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Thursday, December 29, 2005


The first movie I ever saw without my parents was The Goodbye Girl.  I was eleven years old.  I was with my friend Tracey.  We bought popcorn and a candy bar each and pop.  Mine was Dr. Pepper, and to this day whenever I drink that I am back in that movie theater, feeling grownup to be without an adult and watching a romantic comedy as opposed to a Disney animation.  I'm sure I didn't really understand it but it nonetheless thrilled me.

Tracey was sweet and got good grades.  She was my first friend when I moved to town in fourth grade, the first girl to invite me to her house.  Her mother was also sweet and kind and wore an apron.  She saved all of Tracey's school papers and had them filed away in a closet, neatly.  My mom may have saved my papers; I had no idea.  If she did, they were in a messy heap somewhere.  I had never even thought about the concept of saving schoolwork but as Tracey hauled out file after file and we pored over her kindergarten scribbles it suddenly seemed like the most adorable thing in the world. 

When we were eleven I started to get greasy hair and pimples but Tracey's beauty problems were dry skin and hair.  That seemed so sophisticated to me.  So glamorous.  It was, of course, a lot more aesthetically pleasant to apply silky creams and lotions than to be always stripping one's face with Stridex pads and using noxious-smelling ointments.  And if I didn't wash my hair daily (I didn't), it was oily and limp.  Tracey washed her hair every Saturday and it always looked exactly the same: just right.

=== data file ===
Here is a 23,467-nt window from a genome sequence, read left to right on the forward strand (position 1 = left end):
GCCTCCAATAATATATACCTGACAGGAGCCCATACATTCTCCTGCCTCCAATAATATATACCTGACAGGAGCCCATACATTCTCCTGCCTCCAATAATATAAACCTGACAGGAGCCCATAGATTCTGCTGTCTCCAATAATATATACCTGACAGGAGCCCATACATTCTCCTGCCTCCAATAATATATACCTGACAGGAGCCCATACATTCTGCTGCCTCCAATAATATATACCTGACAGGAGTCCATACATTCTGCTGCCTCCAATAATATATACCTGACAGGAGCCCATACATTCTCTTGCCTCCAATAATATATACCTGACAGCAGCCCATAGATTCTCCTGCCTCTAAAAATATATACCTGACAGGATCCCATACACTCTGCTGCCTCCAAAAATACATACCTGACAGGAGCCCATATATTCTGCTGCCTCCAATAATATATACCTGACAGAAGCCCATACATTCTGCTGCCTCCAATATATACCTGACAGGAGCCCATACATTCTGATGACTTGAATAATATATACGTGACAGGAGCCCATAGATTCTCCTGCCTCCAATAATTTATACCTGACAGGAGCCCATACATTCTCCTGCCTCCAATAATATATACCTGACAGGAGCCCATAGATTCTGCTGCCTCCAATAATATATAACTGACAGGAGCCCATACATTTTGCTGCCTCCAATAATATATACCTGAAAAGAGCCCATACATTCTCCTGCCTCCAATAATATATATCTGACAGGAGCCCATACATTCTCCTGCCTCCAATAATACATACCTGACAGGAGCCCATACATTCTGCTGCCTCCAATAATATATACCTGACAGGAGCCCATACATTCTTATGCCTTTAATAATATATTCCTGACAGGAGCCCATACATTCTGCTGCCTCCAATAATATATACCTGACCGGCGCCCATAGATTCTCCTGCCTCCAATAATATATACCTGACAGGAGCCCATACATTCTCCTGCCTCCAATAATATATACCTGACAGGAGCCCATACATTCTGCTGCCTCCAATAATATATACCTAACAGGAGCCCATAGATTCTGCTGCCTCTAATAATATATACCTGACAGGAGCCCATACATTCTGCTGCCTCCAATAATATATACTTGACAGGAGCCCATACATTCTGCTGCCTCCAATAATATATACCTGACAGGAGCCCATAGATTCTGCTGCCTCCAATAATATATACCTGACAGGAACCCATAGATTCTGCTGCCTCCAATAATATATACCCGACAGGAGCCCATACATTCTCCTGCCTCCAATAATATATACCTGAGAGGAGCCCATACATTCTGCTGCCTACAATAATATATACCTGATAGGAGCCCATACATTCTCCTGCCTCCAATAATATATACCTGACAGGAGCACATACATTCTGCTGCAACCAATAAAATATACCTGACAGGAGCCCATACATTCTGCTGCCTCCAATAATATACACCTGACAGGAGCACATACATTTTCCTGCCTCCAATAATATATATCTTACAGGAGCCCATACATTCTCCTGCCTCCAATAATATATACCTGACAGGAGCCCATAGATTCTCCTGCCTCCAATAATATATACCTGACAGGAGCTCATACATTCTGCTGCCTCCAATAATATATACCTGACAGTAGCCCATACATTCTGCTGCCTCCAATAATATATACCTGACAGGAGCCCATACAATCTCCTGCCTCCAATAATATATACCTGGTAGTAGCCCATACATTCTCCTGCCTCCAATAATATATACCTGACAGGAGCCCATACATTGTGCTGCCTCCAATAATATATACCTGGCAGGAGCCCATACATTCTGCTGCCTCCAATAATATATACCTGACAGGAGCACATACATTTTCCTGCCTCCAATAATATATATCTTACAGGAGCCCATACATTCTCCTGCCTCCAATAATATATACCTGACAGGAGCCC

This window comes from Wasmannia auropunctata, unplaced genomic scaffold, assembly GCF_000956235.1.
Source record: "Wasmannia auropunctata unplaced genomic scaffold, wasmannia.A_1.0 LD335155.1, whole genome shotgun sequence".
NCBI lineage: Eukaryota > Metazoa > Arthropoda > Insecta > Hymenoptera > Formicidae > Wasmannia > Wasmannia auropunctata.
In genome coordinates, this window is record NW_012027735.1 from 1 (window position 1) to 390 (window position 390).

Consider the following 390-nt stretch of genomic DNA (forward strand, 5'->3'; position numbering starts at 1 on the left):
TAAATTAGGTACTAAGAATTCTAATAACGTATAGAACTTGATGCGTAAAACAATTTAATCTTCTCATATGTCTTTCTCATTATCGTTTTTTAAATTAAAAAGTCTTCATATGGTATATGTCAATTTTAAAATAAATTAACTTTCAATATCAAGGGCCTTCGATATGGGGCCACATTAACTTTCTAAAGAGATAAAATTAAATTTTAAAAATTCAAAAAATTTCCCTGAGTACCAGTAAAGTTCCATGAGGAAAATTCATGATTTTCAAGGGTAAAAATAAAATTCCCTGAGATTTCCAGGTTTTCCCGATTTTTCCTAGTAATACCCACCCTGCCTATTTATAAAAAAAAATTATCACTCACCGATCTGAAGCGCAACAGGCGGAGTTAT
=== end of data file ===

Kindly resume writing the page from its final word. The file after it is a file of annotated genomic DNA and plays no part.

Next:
Even her voice was cute.  It was high-pitched and feminine, and she had a tape of her at around the age of two or three (her mother had carefully stowed it away with the schoolwork files) that we used to listen to over and over while squealing with laughter over her elf-like voice.  My voice was, and is, nondescript.  Not high or low or pretty or cute. 

But the movie... I watched Marsha Mason and Richard Dreyfuss fall in love while drinking Dr. Pepper and feeling the heady freedom of future movies with friends and trips to the mall.  It was all so exciting and full of possibility. I could grow up to be like Marsha Mason, or at least more like Tracey.  Anything was possible.

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